Archeology Intern Log

The Friends supports and funds the Park's archeology projects, including the placement of interns to assist the Park Archeologist. Meet our interns and learn about the range of archeological work being done in VI National Park.

Intern Log : Alessia Isolani : January 2020


Happy New Year!

We will be starting off the New Year with a lot of exciting work being done by the Park’s archaeology team. We are in the final stages of preparation for excavations at Cinnamon Bay Beach with the support of Friends of the Virgin Islands National Park, and begin the digging and screening process this week.

Our interest in excavations at Cinnamon Bay is partly in the pursuit of continuing our past research there, but also because it is a time sensitive site due to of the erosion and beach washout in that area. We are working in order to recover artifacts and unique cultural information before it is washed out into the ocean and lost forever. As part of our ongoing efforts to stabilize St. John’s beaches, we will be backfilling all of the area excavated with biodegradable burlap bags and plants in order to slow the erosion. We are continuing to use this method of beach stabilization all over the island, and are making sure to do it in a way that won’t damage any cultural resources that remain underground. There are only a few places at Cinnamon Bay where we are concerned about damaging cultural resources in the planting process, but overall the park will be continuing planting on beaches all over the island. This week we are joined by visiting students from Beloit College who are staying at the Friends volunteer camp. They are learning archeological field methods, and helping with the digging, screening, and analysis components of the investigations.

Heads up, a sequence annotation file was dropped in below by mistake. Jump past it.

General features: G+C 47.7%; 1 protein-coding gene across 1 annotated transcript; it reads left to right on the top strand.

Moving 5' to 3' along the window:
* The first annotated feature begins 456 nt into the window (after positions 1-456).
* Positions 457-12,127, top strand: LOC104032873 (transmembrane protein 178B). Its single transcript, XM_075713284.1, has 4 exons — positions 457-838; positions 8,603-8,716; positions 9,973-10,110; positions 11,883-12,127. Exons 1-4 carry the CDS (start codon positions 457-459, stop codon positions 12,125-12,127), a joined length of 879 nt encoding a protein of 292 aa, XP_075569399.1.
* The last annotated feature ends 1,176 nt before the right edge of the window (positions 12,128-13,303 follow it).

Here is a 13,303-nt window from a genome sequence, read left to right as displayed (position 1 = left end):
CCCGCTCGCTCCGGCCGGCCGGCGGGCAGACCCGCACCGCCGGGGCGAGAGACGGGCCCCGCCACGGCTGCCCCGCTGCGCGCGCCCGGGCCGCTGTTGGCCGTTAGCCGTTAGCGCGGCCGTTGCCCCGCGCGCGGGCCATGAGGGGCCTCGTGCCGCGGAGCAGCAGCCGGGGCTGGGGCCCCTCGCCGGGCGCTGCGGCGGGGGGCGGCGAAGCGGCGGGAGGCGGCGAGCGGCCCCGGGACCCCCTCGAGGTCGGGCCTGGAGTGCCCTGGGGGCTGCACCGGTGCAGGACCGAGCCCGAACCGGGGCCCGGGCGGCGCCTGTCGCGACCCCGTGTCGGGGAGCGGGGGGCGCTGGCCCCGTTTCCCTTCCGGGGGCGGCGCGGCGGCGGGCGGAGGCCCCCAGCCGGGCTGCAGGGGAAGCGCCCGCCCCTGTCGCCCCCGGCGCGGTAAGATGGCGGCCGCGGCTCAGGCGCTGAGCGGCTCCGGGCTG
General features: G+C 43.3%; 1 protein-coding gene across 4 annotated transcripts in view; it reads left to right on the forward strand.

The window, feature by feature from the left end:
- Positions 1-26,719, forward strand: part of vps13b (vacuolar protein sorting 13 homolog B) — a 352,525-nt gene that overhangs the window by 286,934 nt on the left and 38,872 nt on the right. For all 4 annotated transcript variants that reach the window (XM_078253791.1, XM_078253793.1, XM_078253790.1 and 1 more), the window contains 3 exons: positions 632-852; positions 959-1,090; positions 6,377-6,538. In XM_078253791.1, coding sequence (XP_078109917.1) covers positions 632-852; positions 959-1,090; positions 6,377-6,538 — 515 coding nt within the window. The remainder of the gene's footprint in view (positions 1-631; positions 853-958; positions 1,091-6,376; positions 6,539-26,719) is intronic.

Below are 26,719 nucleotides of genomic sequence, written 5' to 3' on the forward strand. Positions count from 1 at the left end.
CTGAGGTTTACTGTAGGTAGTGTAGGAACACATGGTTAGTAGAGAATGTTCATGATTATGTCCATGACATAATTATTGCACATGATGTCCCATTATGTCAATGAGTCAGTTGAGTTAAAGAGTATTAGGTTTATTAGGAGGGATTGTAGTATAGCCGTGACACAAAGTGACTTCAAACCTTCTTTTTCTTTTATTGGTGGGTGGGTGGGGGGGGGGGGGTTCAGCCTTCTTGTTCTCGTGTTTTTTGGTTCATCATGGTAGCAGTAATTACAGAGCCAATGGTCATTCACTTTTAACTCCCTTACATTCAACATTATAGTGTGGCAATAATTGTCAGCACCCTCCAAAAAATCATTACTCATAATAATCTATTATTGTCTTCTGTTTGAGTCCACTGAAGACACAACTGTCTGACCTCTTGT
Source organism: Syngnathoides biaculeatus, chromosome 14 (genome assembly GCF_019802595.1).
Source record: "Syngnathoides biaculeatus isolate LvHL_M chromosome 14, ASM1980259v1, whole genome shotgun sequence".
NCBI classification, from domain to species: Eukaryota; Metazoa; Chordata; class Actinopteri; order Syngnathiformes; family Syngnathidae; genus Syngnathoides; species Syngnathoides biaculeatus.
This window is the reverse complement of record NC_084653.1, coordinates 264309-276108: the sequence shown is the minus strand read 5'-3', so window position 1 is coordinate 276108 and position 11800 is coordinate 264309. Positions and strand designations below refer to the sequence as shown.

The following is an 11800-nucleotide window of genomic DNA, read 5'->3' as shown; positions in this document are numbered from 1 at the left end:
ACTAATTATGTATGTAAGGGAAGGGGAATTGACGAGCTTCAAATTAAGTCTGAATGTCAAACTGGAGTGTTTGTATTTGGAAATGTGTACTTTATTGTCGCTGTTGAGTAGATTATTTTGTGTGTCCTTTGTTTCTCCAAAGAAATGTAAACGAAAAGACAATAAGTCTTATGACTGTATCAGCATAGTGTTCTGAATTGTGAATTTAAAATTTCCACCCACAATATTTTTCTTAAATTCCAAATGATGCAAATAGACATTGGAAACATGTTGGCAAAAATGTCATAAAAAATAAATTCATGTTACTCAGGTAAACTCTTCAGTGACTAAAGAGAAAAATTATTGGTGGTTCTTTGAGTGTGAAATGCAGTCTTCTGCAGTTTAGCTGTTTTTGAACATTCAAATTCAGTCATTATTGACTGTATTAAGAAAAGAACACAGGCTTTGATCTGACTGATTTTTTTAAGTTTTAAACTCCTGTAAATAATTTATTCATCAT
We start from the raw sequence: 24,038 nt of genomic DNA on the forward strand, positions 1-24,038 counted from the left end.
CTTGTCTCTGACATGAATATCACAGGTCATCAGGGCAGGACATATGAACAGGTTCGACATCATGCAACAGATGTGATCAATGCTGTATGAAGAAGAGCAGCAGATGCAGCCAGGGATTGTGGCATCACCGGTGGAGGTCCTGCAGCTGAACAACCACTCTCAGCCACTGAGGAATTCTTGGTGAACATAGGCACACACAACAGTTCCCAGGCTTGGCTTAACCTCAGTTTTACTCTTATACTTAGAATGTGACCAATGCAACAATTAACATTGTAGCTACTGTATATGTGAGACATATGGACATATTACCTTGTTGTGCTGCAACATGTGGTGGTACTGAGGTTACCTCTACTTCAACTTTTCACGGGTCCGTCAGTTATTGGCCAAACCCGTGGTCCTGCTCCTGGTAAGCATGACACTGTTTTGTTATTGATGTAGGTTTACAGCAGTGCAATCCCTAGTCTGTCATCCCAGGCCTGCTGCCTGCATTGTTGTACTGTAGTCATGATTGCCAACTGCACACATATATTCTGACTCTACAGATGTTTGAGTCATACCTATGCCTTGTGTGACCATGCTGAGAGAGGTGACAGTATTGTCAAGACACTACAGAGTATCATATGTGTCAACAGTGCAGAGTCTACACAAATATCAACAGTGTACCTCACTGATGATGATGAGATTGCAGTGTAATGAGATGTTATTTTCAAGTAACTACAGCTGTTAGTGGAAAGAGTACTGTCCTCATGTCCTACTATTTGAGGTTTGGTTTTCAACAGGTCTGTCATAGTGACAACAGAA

We look forward to this new opportunity to engage the community, and want to welcome any classes or visitors to learn more at the site itself. If you have a class interested in setting up a time to come out and observe and learn please contact Aariyah Athanese at the Friends of VI National Park (340-779-4940) or Laurel Brannick at the National Parks Service (340-776-6201). Our Archeology lab at Cinnamon Bay was destroyed in the 2017 hurricane season and can no longer be used for lab work so we have converted the old lifeguard building at Trunk Bay into a temporary Archeology lab. If you see us working there, feel free to stop in and ask questions! After the departure of Beloit College, we will continue excavations at Cinnamon Bay and will be joined by various visiting students and schools throughout the year.   

Thank you to the Friends Organization, Ken Wild, and NPS for supporting my internship.

Intern Log : Alessia Isolani : November/December 2019